Economic Crime and China's High-Speed Railway: A Case Study of the Wenzhou Crash

Economic Crime and China's High-Speed Railway: A Case Study of the Wenzhou Crash
Henry N. Pontell, Adam Ghazi-Tehrani, Theresa Chang
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China’s current structural dynamic of rewarding officials for generating vigorous and unprecedented growth is a double-edged sword: such a strategy assures economic expansion, more jobs, and growing infrastructure, but without adequate controls it can also encourage corruption, especially within a social environment that utilizes guanxi, a widely accepted form of institutionalized bribery, that would be illegal in developed countries. The current paper presents a case study of the development of China’s high-speed railway and the Wenzhou train crash and relates it to the criminological literature on white-collar and corporate crime. It seeks to reveal how corruption played a major role in the disaster and is organized as follows. First, it reviews the literature on guanxi and deconstructs the railway crash in Wenzhou. Second, it provides a criminological analysis of three primary factors that caused the crash, including a lack of transparency, a system of weak oversight and self-management, and social acceptance of guanxi, as well as how these elements create widespread institutional corruption. Third, it examines the unique characteristics of China that encourage institutional corruption. Finally, it offers directions for future research on effective reform and compliance.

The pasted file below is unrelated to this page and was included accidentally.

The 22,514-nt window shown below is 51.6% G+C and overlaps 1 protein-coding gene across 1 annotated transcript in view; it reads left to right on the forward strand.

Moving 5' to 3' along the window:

Ghazi-Tehrani, A., & Chang, T. (2017). Economic Crime and China's Hight-Speed Railway: A Case study of the Wenzhou Crash. Asian Journal of Criminology. doi: 10.1007/s11417-016-9242-5